Learning to understand mathematical statements

You'll notice that in the last section, you had the opportunity to re-read the mathematical statement several times throughout the section. Why was this important?

The fact is- even if you were an experienced mathematician, you might not have understood a mathematical statement like the one in section 3.6 the first time you read it. Mathematicians don't expect to understand mathematical statements the first time they read them. They know that they often need to read a mathematical statement several times through, carefully, before they start to understand it.

So, if you read a mathematical statement once, and you don't understand it fully, or even at all, don't be concerned. That's perfectly normal, and mathematicians expect it to happen. The problem is that most people don't know that this is perfectly normal, and they panic when this happens. Then they decide that they can't do math.

Most mathematicians, however, know that it is perfectly normal to not understand something very general and abstract the first time through, so they immediately begin to employ various strategies that will help them to understand the mathematical statement.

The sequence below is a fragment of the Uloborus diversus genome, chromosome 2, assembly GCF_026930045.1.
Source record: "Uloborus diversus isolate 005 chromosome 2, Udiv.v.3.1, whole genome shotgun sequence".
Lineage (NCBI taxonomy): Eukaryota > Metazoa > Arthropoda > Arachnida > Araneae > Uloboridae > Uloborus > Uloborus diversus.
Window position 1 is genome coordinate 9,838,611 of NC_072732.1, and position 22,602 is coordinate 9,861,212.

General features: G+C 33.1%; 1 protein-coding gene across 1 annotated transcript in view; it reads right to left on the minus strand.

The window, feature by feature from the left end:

Strategy One: Read the problem several times through (at least three times), slowly.
Strategy Two: Draw a diagram
Strategy Three: Think of a specific example, or create a specific example.

Let's briefly discuss each of these strategies.

Strategy One: Read the problem several times through (at least three times), slowly.

Strategy Two:

It is very useful to draw pictures of the situation the statement is describing. In the case of a statement about lines, you can actually draw the lines. In other situations you need to get more creative- perhaps drawing boxes that represent different parts of the problem and connecting them with lines to show how they relate to each other

Strategy Three:

Since a general statement is true about a particular object that fits that description, you can take a particular object and try out the statement on that object. In the case of the statement in 3.6, for example, you might have tried laying out a piece of string, and measuring it. Then you might have tried picking a point on the string, and cutting the string in half with a pair of scissors at that point. Then you could have measured the two new pieces of string and added the lengths of the two of them together to see what the result was. Making an actual physical model using string, or modelling clay, or any other material you have at hand, also has the advantage of letting you actually explore the problem in a hands on way. Some people find this way of problem solving easier than just drawing diagrams or writing statements about the problem on paper.

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